Objective: To explore how patients with advanced cancer, their families, and palliative care clinicians communicate about existential experience during palliative care conversations.
Methods: We analyzed data from the Palliative Care Communication Research Initiative (PCCRI) - a multisite cohort study conducted between 2014 and 2016 involving hospitalized adults with advanced cancer who were referred for inpatient palliative care consultations at two academic medical centers. We used a qualitative descriptive approach paired with inductive content analysis to analyze a random subsample of 30 patients from the PCCRI study (contributing to 38 palliative care conversations).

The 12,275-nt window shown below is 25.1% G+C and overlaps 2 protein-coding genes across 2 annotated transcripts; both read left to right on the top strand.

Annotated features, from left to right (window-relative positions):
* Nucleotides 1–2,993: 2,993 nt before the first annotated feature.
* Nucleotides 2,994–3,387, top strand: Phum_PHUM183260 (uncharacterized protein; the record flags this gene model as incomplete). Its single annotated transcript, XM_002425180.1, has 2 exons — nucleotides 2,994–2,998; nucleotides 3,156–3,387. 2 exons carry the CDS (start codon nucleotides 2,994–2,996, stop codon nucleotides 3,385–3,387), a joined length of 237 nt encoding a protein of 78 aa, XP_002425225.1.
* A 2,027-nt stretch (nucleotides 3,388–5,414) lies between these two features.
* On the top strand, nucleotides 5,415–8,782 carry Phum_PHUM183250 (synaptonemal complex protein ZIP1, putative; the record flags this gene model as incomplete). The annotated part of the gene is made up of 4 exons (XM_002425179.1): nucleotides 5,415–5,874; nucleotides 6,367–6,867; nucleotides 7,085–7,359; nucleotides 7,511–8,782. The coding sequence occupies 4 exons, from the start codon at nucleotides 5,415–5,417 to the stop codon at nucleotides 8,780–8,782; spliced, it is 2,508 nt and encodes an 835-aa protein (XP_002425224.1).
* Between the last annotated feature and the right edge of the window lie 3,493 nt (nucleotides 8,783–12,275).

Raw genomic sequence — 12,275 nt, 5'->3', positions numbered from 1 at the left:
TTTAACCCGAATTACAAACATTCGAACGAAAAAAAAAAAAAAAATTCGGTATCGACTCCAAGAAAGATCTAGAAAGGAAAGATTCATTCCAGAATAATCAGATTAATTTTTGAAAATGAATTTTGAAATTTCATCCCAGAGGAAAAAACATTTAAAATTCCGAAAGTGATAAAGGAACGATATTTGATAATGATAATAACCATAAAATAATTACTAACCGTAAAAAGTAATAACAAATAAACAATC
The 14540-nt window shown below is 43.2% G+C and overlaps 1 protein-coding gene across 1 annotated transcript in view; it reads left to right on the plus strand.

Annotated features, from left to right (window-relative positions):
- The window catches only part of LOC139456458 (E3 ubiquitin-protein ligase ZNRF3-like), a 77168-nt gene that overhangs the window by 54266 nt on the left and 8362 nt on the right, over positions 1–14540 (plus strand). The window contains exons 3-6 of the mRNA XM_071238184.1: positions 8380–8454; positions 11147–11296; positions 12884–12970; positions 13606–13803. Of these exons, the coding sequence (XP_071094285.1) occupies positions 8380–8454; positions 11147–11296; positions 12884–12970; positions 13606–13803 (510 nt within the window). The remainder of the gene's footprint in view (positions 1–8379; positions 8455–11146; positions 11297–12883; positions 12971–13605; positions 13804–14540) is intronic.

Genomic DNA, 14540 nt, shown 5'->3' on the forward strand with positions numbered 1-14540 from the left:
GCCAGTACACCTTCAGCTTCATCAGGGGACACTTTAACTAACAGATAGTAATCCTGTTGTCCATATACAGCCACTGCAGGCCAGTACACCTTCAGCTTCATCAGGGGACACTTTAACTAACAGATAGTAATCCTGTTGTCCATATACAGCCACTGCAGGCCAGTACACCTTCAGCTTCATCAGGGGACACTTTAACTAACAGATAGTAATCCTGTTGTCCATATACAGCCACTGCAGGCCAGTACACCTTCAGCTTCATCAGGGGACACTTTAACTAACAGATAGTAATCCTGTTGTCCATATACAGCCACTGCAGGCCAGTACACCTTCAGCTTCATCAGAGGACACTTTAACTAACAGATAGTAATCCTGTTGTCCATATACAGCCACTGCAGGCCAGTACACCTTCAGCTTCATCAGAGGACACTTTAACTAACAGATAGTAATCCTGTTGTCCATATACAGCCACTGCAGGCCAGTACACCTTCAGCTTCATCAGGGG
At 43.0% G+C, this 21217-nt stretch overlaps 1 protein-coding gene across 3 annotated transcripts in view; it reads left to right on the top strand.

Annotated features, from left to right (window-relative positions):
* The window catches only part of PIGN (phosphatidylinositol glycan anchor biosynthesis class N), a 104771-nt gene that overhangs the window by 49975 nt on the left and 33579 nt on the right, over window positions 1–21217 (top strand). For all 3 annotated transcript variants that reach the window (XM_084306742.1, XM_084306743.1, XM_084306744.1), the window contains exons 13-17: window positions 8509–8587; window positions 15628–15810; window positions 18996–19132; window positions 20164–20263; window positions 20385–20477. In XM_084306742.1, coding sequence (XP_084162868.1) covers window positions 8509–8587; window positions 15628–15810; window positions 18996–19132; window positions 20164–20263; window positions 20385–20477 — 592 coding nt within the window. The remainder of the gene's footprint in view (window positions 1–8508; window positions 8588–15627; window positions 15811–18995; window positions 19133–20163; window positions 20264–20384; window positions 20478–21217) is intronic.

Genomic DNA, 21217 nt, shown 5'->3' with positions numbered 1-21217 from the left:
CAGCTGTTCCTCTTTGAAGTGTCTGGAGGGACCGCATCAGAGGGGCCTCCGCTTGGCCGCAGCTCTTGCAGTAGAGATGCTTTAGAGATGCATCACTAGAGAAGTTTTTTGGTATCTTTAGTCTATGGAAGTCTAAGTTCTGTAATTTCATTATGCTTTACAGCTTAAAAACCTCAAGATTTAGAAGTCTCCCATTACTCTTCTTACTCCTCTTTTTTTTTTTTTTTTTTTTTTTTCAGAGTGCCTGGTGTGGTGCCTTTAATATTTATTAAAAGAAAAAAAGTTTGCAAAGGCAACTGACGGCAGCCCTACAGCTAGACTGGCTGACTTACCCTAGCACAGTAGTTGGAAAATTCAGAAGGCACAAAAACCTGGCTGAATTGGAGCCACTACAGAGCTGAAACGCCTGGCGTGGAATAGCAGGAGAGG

Results: We found existential communication to be woven throughout palliative care conversations, with key themes related to: 1) time as a pressing boundary; 2) maintaining a coherent self; and 3) connecting with others.
Conclusion: Communication about existential experience is omnipresent and varied in palliative care conversations between individuals with advanced cancer, their families, and clinicians.
Practice implications: Clinicians can recognize that discussion of time, routines of daily life, and relationships in the clinical context may hold profound existential relevance in palliative care conversations. Understanding how patients and families talk about existential experience in conversation can create opportunities for clinicians to better meet these needs.
Keywords: Advanced cancer; Communication; Existential; Palliative care; Qualitative research.
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